It’s widely anticipated that we’ll soon be seeing more action from the SEC on sustainability disclosure, including possibly a prescriptive ESG framework that draws on some global metrics. (See, e.g., this PubCo post and this PubCo post.) Trying to head those prescriptive ESG metrics off at the pass is Commissioner Hester Peirce—yes, she who once described “ESG” as standing for “enabling shareholder graft”—in her statement, Rethinking Global ESG Metrics. With Gary Gensler now sworn in as SEC Chair, the revised composition of the SEC does not bode well for Peirce’s mission. Peirce concludes her statement with the admonition, “[l]et us rethink the path we are taking before it is too late.” But has the train already left that station?
Peirce takes aim at the concept of imposing a prescriptive approach to ESG, particularly adoption of a single global set of metrics. In her view, while it sounds appealing to adopt a set of “common metrics demonstrating a joint commitment to a better, cleaner, well governed society,” those metrics would likely come with a number of potential adverse effects: “Common disclosure metrics, however, will drive and homogenize capital allocation decisions. A single set of metrics will constrain decision making and impede creative thinking. Unlike financial accounting, which lends itself to a common set of comparable metrics, ESG factors, which continue to evolve, are complex and not readily comparable across issuers and industries.”
According to Peirce, “the result of global reliance on a centrally determined set of metrics could undermine the very people-centered objectives of the ESG movement by displacing the insights of the people making and consuming products and services.” In addition, she contends that “preset, government-articulated metrics” will impair the ability of markets to respond to price signals and cramp the public’s ability to innovate in ways that might address these challenges.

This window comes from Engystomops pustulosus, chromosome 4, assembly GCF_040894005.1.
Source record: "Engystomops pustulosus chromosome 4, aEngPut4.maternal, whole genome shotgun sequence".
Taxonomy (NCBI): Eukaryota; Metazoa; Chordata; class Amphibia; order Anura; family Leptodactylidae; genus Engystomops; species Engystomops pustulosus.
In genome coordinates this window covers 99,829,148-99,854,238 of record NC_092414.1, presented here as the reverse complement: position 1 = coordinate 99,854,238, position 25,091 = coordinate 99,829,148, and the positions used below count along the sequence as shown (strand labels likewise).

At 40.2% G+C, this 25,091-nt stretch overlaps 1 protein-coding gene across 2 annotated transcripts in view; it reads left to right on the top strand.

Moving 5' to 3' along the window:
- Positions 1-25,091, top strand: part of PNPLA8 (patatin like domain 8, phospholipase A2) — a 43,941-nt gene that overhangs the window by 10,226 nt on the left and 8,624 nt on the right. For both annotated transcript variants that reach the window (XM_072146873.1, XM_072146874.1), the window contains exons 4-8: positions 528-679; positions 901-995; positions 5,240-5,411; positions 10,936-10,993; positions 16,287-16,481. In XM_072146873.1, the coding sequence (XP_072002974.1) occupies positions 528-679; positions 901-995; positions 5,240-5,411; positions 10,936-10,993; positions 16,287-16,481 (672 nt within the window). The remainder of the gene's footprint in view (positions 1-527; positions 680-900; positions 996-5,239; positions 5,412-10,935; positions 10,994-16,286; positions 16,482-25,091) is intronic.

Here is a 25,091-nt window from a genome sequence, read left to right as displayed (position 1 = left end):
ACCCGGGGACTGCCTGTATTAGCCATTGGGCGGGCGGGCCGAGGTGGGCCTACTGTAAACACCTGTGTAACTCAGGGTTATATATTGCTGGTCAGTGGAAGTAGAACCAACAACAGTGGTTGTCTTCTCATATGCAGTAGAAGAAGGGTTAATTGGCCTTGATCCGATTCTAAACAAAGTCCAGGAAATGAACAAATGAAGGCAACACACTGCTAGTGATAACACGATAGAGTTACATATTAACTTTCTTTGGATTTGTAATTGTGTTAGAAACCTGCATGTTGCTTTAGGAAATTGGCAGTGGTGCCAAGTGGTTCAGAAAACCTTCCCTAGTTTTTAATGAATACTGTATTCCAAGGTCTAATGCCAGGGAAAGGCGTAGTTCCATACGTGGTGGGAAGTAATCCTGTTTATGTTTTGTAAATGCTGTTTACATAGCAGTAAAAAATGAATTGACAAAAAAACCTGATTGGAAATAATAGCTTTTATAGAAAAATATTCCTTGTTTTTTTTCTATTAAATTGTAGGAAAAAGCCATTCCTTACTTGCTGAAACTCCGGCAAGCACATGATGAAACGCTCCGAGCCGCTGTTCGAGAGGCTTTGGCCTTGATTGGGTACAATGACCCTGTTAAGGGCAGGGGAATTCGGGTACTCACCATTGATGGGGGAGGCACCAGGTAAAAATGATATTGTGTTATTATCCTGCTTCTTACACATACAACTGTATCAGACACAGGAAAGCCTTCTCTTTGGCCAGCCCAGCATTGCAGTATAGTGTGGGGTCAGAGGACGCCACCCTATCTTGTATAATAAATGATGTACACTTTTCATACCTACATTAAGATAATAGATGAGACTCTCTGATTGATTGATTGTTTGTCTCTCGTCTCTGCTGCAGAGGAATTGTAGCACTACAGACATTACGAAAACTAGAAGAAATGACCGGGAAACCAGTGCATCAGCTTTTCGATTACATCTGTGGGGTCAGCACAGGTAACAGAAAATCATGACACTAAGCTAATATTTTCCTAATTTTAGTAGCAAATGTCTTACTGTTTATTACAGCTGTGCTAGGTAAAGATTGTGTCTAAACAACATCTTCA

Perhaps most important to Peirce is that converging with or adopting global standards “would be antithetical to our existing disclosure framework, which is rooted in investor-oriented financial materiality and principles-based requirements to accommodate the wide variety of issuers.”
Peirce eschews the European concept of “double materiality,” arguing that it “has no analogue in our regulatory scheme.” Moreover, she views the imposition of specific ESG metrics that are responsive to the interests of “a broad set of ‘stakeholders,’” to be inconsistent with the current disclosure framework, which she considers to be based on financial materiality focused only on shareholder interests.
Peirce attributes the strength of U.S. capital markets to “investor-focused disclosure rules,” and she concludes with her concern that this type of expansion of the disclosure requirements “would likely expand the jurisdictional reach of the Commission, impose new costs on public companies, decrease the attractiveness of our capital markets, distort the allocation of capital, and undermine the role of shareholders in corporate governance.”